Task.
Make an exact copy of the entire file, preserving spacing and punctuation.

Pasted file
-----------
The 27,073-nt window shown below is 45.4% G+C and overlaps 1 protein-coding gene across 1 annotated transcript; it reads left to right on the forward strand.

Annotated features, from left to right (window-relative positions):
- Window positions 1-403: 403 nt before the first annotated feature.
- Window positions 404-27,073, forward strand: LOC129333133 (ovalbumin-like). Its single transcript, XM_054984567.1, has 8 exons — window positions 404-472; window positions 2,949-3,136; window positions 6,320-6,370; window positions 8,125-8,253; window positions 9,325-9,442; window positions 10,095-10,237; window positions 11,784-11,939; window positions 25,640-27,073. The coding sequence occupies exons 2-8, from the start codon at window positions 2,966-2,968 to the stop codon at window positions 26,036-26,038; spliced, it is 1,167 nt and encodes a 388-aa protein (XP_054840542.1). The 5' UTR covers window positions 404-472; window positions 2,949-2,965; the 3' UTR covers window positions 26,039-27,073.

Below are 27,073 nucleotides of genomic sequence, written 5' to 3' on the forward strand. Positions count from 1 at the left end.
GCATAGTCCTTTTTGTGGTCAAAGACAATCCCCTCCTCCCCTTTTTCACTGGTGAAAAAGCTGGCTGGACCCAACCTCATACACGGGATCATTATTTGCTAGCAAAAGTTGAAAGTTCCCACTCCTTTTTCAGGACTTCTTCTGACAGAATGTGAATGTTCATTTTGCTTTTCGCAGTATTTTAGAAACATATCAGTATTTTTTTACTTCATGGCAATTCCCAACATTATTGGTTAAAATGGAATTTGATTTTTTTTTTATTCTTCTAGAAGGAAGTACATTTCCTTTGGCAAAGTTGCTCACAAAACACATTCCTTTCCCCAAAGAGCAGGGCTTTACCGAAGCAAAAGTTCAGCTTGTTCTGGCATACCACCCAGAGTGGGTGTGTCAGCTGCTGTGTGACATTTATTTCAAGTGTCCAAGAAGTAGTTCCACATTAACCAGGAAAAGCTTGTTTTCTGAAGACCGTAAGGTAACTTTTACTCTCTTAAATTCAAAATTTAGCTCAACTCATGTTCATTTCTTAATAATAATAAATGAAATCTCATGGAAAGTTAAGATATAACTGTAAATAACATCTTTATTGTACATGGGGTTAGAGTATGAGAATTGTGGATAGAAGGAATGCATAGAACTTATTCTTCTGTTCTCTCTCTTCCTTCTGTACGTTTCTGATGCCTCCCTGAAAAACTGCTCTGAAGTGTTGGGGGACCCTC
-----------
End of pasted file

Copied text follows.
The 27,073-nt window shown below is 45.4% G+C and overlaps 1 protein-coding gene across 1 annotated transcript; it reads left to right on the forward strand.

Annotated features, from left to right (window-relative positions):
- Window positions 1-403: 403 nt before the first annotated feature.
- Window positions 404-27,073, forward strand: LOC129333133 (ovalbumin-like). Its single transcript, XM_054984567.1, has 8 exons — window positions 404-472; window positions 2,949-3,136; window positions 6,320-6,370; window positions 8,125-8,253; window positions 9,325-9,442; window positions 10,095-10,237; window positions 11,784-11,939; window positions 25,640-27,073. The coding sequence occupies exons 2-8, from the start codon at window positions 2,966-2,968 to the stop codon at window positions 26,036-26,038; spliced, it is 1,167 nt and encodes a 388-aa protein (XP_054840542.1). The 5' UTR covers window positions 404-472; window positions 2,949-2,965; the 3' UTR covers window positions 26,039-27,073.

Below are 27,073 nucleotides of genomic sequence, written 5' to 3' on the forward strand. Positions count from 1 at the left end.
GCATAGTCCTTTTTGTGGTCAAAGACAATCCCCTCCTCCCCTTTTTCACTGGTGAAAAAGCTGGCTGGACCCAACCTCATACACGGGATCATTATTTGCTAGCAAAAGTTGAAAGTTCCCACTCCTTTTTCAGGACTTCTTCTGACAGAATGTGAATGTTCATTTTGCTTTTCGCAGTATTTTAGAAACATATCAGTATTTTTTTACTTCATGGCAATTCCCAACATTATTGGTTAAAATGGAATTTGATTTTTTTTTTATTCTTCTAGAAGGAAGTACATTTCCTTTGGCAAAGTTGCTCACAAAACACATTCCTTTCCCCAAAGAGCAGGGCTTTACCGAAGCAAAAGTTCAGCTTGTTCTGGCATACCACCCAGAGTGGGTGTGTCAGCTGCTGTGTGACATTTATTTCAAGTGTCCAAGAAGTAGTTCCACATTAACCAGGAAAAGCTTGTTTTCTGAAGACCGTAAGGTAACTTTTACTCTCTTAAATTCAAAATTTAGCTCAACTCATGTTCATTTCTTAATAATAATAAATGAAATCTCATGGAAAGTTAAGATATAACTGTAAATAACATCTTTATTGTACATGGGGTTAGAGTATGAGAATTGTGGATAGAAGGAATGCATAGAACTTATTCTTCTGTTCTCTCTCTTCCTTCTGTACGTTTCTGATGCCTCCCTGAAAAACTGCTCTGAAGTGTTGGGGGACCCTC